Congresswoman Carol Shea-Porter, D-1st Dist., toured the MegaFoods plant at 11 Delta Drive on Monday, as Chief Executive Officer Robert Craven discussed with the Congresswoman how food comes from the farm and is turned into vitamin tablets. Craven said the facility has 165 employees and has been in business for 40 years.
“We have 130 products that come straight from the farm and have no Genetically Manufactured Organisms (GMO) in them. The vegetables that we have in our products are tested in the lab to establish vitamin content and quality, and the vegetables are then sent to be dried and put into powdered form and then capsulated,” explained vice president of Research and Development Rich Lafond.
“We go all the way back to the farmers. Some operations distribute the processes out and only make the finished product, but we handle it all from farmer to finished product,” Craven said. After the tour, Shea-Porter held a town hall style question and answer discussion in the company’s cafeteria with several employees.
One employee asked Shea-Porter about Medicare and Social Security, and she responded that Social Security had been put into place during the Depression so people would not be “put out on the curb,” and said it would be solvent for “30 to 32 years out, if we raise the cap.” That drew relieved comments from the audience.
Shea-Porter said anyone making less than $112,000 per year pays Social Security tax on every dollar earned. If that cap were raised, which she thinks it should be, there would be a solution to the funding problem.
“Why shouldn’t everyone pay on every dollar,” Shea-Porter said. Regarding Medicare, Shea-Porter said the United States has the healthiest elder population in history because of that program.
“My father hated it when it came into effect and said many times in his later years how important it was to him,” Shea-Porter said. She also said that if anyone knew of waste or fraud in the system or by anyone involved, it should be reported. “We don’t want anyone ripping the taxpayers off,” Shea-Porter said.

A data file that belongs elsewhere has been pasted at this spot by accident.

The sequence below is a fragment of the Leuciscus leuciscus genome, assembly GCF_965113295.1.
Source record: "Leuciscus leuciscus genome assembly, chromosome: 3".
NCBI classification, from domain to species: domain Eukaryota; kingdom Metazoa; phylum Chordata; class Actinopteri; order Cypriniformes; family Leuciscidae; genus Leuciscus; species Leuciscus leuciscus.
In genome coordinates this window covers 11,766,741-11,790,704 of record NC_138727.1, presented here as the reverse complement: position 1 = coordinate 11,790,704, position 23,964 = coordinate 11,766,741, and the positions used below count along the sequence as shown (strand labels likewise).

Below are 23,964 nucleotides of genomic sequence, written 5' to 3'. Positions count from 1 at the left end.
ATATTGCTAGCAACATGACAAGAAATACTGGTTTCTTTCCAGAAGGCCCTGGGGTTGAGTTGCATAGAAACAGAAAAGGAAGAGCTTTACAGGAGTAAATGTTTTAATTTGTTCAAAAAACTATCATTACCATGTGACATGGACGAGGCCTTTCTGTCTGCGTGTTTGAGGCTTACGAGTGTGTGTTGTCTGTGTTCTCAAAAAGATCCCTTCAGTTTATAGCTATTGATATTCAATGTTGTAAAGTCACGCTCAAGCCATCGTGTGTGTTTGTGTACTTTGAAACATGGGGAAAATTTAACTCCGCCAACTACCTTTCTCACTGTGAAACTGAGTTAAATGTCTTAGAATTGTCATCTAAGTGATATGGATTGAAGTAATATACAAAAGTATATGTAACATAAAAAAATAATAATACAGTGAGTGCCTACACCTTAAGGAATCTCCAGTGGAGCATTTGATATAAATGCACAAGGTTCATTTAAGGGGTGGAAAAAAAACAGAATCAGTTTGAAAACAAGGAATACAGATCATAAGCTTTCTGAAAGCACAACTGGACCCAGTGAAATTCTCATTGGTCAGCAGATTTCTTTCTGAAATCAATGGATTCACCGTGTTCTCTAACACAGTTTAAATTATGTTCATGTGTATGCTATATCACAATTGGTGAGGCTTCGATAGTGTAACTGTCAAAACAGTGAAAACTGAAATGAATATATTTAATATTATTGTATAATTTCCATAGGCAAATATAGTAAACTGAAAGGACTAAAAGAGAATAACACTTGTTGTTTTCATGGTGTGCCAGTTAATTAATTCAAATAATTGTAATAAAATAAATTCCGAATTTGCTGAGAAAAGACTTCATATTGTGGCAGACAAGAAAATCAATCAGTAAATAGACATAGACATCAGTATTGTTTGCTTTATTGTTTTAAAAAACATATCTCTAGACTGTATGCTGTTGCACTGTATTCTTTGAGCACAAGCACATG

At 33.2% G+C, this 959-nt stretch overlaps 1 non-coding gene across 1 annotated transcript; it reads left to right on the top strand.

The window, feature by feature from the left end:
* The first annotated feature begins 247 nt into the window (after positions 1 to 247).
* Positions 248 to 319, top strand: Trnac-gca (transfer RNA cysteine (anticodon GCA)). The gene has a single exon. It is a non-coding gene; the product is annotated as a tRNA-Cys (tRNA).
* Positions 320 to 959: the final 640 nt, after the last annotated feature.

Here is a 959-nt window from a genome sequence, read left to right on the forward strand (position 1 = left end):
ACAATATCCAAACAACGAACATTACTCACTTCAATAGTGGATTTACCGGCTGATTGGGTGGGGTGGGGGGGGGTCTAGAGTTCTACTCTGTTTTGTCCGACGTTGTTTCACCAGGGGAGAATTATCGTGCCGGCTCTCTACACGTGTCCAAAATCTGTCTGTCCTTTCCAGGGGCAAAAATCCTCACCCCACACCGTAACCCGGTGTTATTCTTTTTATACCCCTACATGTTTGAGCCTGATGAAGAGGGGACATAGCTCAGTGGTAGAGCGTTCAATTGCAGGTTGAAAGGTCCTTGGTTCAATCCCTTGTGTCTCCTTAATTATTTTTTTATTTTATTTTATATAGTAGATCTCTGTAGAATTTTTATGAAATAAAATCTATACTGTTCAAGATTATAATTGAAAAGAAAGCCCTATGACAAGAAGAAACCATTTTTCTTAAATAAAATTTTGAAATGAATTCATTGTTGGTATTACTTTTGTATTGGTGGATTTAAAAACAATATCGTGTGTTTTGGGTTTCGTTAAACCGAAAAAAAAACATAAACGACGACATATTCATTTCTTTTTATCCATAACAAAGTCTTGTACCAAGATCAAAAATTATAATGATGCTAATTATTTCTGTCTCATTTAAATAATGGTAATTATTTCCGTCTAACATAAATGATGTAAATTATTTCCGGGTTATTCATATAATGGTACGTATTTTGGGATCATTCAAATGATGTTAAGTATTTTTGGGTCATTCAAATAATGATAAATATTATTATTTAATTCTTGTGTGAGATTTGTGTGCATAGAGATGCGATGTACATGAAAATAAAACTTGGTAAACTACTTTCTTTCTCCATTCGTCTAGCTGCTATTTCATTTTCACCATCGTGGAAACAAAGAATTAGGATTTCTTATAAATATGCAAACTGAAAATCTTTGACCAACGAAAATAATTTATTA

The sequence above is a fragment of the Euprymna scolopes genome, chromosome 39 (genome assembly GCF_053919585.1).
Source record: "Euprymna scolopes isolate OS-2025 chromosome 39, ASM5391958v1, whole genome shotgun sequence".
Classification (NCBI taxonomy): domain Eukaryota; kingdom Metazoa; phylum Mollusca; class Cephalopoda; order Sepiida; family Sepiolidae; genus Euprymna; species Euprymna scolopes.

Employee Scott Dugal asked Shea-Porter about pending legislation regarding GMO and non-GMO labeling of food.
“Yes, we want legislation that will allow labeling of products that have been genetically altered,” she said. “Tell us what is in our food. We want choice. I was telling (Craven) that we should have the choice of what we buy. If we are at a dairy cooler with a soft drink or orange juice and we choose the orange juice, that is our choice and we want that choice with the food that we buy. We are working on that. We feel that the consumers have a right to know what is in their food.”
The final question came from Craven’s executive assistant, who asked about college debt. Shea-Porter said she had spoken with a soldier in his 40s, who was asking about the same thing, and who noted how hard it was on his daughter. He was still working to pay off his own college debt. “I think this will crush us if we don’t deal with it,” Shea-Porter said. “It is leaving the middle class behind and keeping others from entering the middle class. It is too great a burden. We have to deal with the costs and provide more support for people.
If we put this burden on people who can’t afford to send their children to college, we not only hurt their children by denying them a college education but we hurt our society by not having the education available. “An educated society is our key to prosperity,” Shea-Porter concluded.